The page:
I love to read and explore new ideas, especially in software. Many software thought leaders share their thoughts in writting. There is a robust body of knowledge out there, but it can hard to get acquainted with. I owe most of my connection to great writings to other writings I’ve read. I thought I’d collect some of my favorite books into a list to get others started and short cut the laborious crawl between sources.

This is not a blog post because I plan to update it over time. I generally avoid editing my blogposts once they’re public.

Fundamentals overview

This is the list I would currently use to train a young professional developer, probably. It tries to build overarching picture of software development. The focus is on ideas and approaches over specific technologies or specific techniques. I’m generally trying to cover all the categories in this diagram.

This list may seem like a lot, but the majority are articles, not books.

  • Code That Fits in Your Head
    • Teaches effective software practice by example. Does an incredible job of explaining underlying ideas while rigorously tying each back into the context of the example and a holistic development flow. Builds a good foundation for understanding how aspects of development fit together.
  • No Silver Bullets
    • Defines some of the fundamental challenges of software. Built some of my most foundational views on software. Its views on essence and accident are also immediately practical and effect how I code every day.
  • What is Software Design
    • Another article that influenced how I fundamentally view software and the nature of coding. Every stage of programming is design; there are no mechanical activities essential to the discipline.
  • What’s Your Duck
    • This is my own series. It captures my mental models for software and problem solving. It also describes my primary tools for thinking effectively.
    • Most of the ideas come from Design of Design
  • The Humble Programmer
    • Programs get big, and we can only keep so much of it in our heads at once. One of our most essential task as programmers is writing understandable code. Code that fits in our head.
  • Prospects for an Engineering Discipline of Software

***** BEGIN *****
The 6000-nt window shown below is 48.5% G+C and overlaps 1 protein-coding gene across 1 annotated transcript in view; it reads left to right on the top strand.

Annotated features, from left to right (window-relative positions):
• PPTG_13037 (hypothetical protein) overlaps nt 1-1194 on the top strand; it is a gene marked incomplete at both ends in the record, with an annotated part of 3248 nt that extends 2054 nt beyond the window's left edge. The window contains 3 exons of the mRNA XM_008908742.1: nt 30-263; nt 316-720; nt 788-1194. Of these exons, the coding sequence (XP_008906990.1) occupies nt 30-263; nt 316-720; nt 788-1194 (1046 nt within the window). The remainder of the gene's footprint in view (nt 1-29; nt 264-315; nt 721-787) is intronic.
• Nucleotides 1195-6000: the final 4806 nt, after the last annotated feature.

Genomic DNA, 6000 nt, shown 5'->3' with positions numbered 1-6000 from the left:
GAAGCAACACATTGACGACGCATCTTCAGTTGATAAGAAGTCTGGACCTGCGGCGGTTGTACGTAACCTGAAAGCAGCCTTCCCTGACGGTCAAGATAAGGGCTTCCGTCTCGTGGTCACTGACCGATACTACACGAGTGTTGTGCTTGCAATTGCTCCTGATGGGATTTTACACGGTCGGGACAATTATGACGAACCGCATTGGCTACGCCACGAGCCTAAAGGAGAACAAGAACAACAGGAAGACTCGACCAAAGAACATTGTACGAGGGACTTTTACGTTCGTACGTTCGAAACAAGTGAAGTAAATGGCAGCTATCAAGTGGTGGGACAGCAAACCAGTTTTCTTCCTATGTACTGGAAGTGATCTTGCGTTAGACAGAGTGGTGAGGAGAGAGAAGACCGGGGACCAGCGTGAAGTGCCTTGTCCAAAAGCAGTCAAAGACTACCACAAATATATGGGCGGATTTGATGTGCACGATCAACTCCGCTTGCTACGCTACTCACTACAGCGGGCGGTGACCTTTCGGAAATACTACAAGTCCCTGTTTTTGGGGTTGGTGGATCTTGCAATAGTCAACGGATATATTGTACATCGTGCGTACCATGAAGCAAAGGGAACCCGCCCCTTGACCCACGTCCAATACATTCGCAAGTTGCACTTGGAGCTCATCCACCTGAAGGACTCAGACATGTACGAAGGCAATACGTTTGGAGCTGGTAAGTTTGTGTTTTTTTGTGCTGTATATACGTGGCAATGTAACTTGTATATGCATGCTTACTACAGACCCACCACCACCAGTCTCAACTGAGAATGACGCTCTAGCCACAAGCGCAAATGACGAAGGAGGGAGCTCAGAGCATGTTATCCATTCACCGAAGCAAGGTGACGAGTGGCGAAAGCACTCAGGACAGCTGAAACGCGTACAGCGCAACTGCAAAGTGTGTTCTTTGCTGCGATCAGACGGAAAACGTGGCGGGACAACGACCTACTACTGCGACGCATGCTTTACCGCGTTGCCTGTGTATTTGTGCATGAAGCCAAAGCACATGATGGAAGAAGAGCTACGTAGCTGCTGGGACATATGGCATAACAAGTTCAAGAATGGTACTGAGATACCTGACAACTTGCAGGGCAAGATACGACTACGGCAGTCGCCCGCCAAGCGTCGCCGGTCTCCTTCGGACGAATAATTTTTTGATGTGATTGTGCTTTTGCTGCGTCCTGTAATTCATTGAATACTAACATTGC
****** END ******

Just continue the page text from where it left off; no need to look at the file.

• Sets context for the current state of the software industry and how we can become a more mature discipline.
  • Pragmatic Programmer
    • A broad overview of values and practices refined from experience. Covers ideas like testing, understandability, documentation, choosing tools, thinking about compatability and more.
  • Refactoring
    • Teaches small complete increments of work and continuous improvement. Builds the toolbox for working effectively even in systems that might be sub-ideal.
  • A Little Architecture
    • A sassy introduction to architecture. Addresses misconceptions and key goals of high-level design.
  • Four Languages from Forty Years Ago
    • Compels developers to think beyond a single language. Establishes the value of learning different language paradigms.
  • Code Complete
    • I’ll admit, this book is massive. It’s not necessary to tackle all at once, or even to read the whole book. Even so, it is the standard for low-level design and style like spacing, naming, variable use, and more.
  • Code: The Hidden Language of Computer Hardware and Software
    • A delightful crash course in how computers work told through the history of ideas that led up to computers. If you feel like computer hardware is magic, this book will make you a wizard.

This book is notably lacking resources on requirements and reviews. I’ve read books I like on those subjects, but none that I’d hand to a junior dev as an introduction.

A prospective addition to this list could be Google’s DevOps Research and Assessment site. I’ve only poked around a bit, but it seems like it overviews many key ideas. It’s even backed by research!

Writings that influenced my fundamental views of software development

This list is not focused on any target group. It’s an attempt to identify writings that significantly impacted how I write software. I figured others might benefit from them too.

Non-software books, good for devs anyway